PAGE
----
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    So it's forecast to start snowing in the next couple of hours and I was just wondering...in the event that it does snow what are you meant to do?
    I presume drive slower and take more care but is there any specific rules or anything for driving in the snow?

    I've got a mini but I assume any general rules or guidelines will be across the board not car specific?
    Thanks!
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    Try and take the flattest route possible - and only drive if you have to, if there's lots of snow settled on the ground!
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    If it's thick - has actually settled on the ground - then accelerate and decelerate slowly. Use engine braking rather than wheel brakes where possible. Keep in low gear.

    If it's not, then just drive normally, tbh. It's just cold rain.
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    I go into a little bit of detail; depending on how interested you are, this may or may not be of much use to you. Nonetheless, I'm quite passionate so here we go!

    Think of the physics:

    Traction (i.e. grip of tyres, so essentially the power that wheels can deliver to the ground) is reduced. So accelerating (+/-) quickly can break the friction forces, causing your wheels to spin (google 'car/bike burnout' for a similar effect).

    This applies not just to forces applied forwards and backwards, but also sideways. Turn your wheels too quickly, and the wheels will no longer push in the direction you want them too, but will actually be facing sideways, approaching tarmac in a straight line (google 'understeer').
    Fixing this involves pointing your wheels back to where you are actually heading, and reapplying your steer more smoothly.

    This all applies to each wheel individually, so you are able to lose traction in the front or back individually. This can lead to either understeer or oversteer. Understeer means you'll hit the wall with the front of the car, because the car isn't turning sideways fast enough. Oversteer is when you get the back end out, and hit the wall with the rear of the car.

    Knowing what drivetrain your car is can help know how to fix it (RWD, FWD, AWD etc). Mini, I'm assuming FWD.

    If your vehicle lacks ABS (unlikely), lack of traction can affect braking too. Brake too hard, the wheels will clamp to the brakes, and stop turning. The tyres then slide along the ground, and can't turn, can't roll, you slide into whatever. To fix it, ease off the brakes, and throttle into the turn.

    HOWEVER:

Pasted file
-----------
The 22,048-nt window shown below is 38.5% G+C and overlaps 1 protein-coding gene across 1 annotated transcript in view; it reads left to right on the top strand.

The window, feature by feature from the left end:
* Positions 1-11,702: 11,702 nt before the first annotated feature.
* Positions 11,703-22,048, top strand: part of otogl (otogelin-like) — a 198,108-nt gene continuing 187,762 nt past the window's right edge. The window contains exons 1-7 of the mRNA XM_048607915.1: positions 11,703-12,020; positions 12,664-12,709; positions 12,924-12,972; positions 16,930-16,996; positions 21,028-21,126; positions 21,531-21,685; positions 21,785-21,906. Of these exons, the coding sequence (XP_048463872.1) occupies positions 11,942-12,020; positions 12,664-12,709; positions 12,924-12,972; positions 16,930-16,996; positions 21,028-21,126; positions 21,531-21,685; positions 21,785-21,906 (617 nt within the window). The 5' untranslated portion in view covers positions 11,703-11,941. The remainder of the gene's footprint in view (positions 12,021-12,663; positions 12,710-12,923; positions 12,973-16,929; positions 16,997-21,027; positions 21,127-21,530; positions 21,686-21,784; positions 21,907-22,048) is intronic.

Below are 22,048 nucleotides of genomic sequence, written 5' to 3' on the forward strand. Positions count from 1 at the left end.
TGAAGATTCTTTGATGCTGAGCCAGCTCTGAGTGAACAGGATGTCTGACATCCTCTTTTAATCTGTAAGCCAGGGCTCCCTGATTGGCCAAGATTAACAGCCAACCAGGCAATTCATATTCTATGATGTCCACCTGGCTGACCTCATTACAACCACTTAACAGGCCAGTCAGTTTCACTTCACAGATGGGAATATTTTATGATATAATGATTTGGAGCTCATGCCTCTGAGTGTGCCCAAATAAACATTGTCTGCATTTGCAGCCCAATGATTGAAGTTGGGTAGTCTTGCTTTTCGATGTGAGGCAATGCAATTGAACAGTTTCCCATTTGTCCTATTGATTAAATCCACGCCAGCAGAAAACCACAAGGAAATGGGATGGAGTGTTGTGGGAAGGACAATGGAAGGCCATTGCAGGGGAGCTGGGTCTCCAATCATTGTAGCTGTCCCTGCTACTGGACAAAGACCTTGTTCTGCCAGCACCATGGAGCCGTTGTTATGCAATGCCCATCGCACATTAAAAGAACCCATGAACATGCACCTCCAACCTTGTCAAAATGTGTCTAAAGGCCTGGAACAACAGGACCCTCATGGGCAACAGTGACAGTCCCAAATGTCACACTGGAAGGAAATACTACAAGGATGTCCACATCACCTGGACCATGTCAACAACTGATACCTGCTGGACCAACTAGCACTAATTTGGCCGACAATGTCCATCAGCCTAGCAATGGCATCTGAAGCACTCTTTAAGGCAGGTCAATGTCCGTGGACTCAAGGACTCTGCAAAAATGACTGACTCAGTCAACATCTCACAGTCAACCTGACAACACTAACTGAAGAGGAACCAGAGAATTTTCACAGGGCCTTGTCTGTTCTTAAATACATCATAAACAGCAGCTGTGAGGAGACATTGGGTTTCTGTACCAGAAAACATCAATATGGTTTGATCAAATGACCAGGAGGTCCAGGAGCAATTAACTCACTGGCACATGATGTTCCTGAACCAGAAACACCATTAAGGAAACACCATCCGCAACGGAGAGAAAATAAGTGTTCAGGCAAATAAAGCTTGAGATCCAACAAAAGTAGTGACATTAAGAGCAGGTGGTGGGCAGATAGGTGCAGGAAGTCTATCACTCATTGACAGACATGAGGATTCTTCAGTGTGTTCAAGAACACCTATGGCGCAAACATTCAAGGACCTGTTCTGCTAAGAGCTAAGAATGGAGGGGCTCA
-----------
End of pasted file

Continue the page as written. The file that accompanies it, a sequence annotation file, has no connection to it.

Most of this, you'll never need to apply on British roads: they're gritted, they're plowed through by heavy trucks and nice guys with big Range Rovers, and we don't see thick snow, as Drewski mentions, it's just like cold rain.


    Take-home message: Apply all controls smoothly, if in doubt, release everything and reapply more smoothly. Any harsh movements are unlikely to fix anything.

    And let the engine warm up first please? And de-ice ALL your goddamn windows, and your mirrors. Don't be that guy.
    Safe driving!:snowman:
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    When sliding down a hill, don't brake, use engine braking.
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    Go gently with no sudden movements. Consider pulling away in second gear to reduce wheel spin. Don't park on a hill. Chuck an extra coat and boots in the back seat. Take a charged mobile and water and snacks, even for short journeys.
    Do your best not to stop when going uphill, so keep your distance. De-ice the windows before you leave.
    Understand that everyone else is an idiot.
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    (Original post by InV15iblefrog)
    If your vehicle lacks ABS (unlikely), lack of traction can affect braking too. Brake too hard, the wheels will clamp to the brakes, and stop turning. The tyres then slide along the ground, and can't turn, can't roll, you slide into whatever. To fix it, ease off the brakes, and throttle into the turn.
    Be careful with this. ABS doesn't make you invincible. ABS works by noticing if a wheel has locked up under braking when the other three are still turning, and then modulating the brakes to that one wheel to keep it turning. If you hit the brakes hard enough to lock all four wheels then the ABS system has no reference to act upon and assumes that the car is stopped and won't modulate the braking, leaving you to slide in exactly the same way as if you had no ABS at all.

    IMO all drivers should be taught at least basic cadence braking techniques as a learner driver.

    If you should get into trouble when it's snowy or icy it's best to keep off the brakes if you can and simply steer for the best outcome. If you lock the brakes then you lose all steering, but staying off them will give you at least some semblance of control and might make the difference between bouncing off the hedge/kerb, and hitting the car you're trying to avoid.

    It's a good idea to test how much traction you have just after you set off by doing a quick "emergency stop" on a quiet road to see just how much traction you have. Touching the brakes and having the car slide rather than stop is an excellent way of driving home how little traction you have and helps you drive more safely by leaving more stopping distance and driving more slowly.
 
 
 
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